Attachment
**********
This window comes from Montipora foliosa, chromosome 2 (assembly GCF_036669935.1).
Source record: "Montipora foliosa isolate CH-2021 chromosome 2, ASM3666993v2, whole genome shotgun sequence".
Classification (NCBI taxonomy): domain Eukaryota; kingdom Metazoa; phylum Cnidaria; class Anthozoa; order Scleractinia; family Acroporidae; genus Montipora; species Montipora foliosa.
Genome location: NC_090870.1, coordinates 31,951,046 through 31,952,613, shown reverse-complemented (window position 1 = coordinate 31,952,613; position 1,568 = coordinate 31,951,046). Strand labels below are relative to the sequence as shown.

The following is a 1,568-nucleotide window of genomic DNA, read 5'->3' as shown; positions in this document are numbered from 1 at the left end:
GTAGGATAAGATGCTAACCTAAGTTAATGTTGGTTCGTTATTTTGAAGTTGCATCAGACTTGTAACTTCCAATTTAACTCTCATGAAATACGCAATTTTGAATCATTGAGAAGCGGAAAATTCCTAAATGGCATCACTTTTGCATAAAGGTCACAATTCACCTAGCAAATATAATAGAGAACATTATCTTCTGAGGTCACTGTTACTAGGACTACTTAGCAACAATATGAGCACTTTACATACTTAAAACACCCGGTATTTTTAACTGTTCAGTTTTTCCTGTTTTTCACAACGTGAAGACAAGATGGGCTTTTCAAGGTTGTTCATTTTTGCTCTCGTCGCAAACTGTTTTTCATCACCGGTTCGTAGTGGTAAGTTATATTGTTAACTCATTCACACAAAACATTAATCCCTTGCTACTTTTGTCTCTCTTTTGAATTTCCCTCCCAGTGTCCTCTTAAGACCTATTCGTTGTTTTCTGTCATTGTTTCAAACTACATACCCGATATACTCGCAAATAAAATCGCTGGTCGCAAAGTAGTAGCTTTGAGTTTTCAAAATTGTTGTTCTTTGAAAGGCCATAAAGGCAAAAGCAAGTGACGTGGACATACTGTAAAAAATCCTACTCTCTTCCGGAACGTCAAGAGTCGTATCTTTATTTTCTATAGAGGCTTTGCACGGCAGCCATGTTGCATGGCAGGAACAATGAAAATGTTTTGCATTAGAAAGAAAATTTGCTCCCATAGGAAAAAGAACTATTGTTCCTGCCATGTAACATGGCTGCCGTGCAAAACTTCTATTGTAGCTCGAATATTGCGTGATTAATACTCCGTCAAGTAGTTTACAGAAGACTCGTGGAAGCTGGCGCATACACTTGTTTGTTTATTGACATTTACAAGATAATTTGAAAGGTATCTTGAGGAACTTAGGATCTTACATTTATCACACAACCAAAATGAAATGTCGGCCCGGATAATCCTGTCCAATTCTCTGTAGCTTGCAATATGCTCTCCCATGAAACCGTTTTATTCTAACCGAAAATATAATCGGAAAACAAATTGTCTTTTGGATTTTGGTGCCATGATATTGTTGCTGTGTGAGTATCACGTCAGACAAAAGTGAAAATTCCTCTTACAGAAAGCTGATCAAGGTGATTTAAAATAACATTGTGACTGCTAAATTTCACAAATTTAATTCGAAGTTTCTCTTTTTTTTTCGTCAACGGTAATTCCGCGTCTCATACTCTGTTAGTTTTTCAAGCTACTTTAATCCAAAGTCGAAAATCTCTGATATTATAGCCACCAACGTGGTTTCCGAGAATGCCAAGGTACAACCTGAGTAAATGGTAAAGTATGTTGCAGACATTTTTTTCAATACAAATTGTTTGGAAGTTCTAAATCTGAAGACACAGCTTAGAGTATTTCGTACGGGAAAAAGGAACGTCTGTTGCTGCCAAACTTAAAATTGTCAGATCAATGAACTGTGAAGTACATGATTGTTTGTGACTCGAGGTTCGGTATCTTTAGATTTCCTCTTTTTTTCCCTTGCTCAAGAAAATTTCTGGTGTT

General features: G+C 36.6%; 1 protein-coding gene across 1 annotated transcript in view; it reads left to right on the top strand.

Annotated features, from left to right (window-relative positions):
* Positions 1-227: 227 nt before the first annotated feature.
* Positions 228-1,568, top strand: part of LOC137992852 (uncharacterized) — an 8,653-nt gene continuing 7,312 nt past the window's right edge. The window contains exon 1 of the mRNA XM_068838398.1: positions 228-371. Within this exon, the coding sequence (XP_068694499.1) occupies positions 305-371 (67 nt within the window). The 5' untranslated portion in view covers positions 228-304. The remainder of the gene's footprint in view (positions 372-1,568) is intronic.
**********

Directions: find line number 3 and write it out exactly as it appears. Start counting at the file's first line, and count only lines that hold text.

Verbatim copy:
Classification (NCBI taxonomy): domain Eukaryota; kingdom Metazoa; phylum Cnidaria; class Anthozoa; order Scleractinia; family Acroporidae; genus Montipora; species Montipora foliosa.